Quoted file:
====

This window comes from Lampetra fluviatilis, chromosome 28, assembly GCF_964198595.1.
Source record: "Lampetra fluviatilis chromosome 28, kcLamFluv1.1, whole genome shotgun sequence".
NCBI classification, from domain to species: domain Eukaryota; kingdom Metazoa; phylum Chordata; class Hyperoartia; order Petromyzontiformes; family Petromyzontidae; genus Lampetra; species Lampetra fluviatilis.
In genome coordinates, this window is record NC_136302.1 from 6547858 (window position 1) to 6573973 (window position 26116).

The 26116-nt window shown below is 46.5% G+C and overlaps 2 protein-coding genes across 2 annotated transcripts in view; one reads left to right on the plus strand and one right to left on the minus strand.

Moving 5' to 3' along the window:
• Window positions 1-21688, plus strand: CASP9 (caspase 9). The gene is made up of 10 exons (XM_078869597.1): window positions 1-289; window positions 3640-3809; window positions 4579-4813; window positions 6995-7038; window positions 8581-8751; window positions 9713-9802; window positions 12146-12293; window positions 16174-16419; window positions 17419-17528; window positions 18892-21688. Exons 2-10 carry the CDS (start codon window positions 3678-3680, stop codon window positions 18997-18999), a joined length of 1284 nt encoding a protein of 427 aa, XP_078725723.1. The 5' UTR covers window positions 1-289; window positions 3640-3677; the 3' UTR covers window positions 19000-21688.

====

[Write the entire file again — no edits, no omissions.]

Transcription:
This window comes from Lampetra fluviatilis, chromosome 28, assembly GCF_964198595.1.
Source record: "Lampetra fluviatilis chromosome 28, kcLamFluv1.1, whole genome shotgun sequence".
NCBI classification, from domain to species: domain Eukaryota; kingdom Metazoa; phylum Chordata; class Hyperoartia; order Petromyzontiformes; family Petromyzontidae; genus Lampetra; species Lampetra fluviatilis.
In genome coordinates, this window is record NC_136302.1 from 6547858 (window position 1) to 6573973 (window position 26116).

The 26116-nt window shown below is 46.5% G+C and overlaps 2 protein-coding genes across 2 annotated transcripts in view; one reads left to right on the plus strand and one right to left on the minus strand.

Moving 5' to 3' along the window:
• Window positions 1-21688, plus strand: CASP9 (caspase 9). The gene is made up of 10 exons (XM_078869597.1): window positions 1-289; window positions 3640-3809; window positions 4579-4813; window positions 6995-7038; window positions 8581-8751; window positions 9713-9802; window positions 12146-12293; window positions 16174-16419; window positions 17419-17528; window positions 18892-21688. Exons 2-10 carry the CDS (start codon window positions 3678-3680, stop codon window positions 18997-18999), a joined length of 1284 nt encoding a protein of 427 aa, XP_078725723.1. The 5' UTR covers window positions 1-289; window positions 3640-3677; the 3' UTR covers window positions 19000-21688.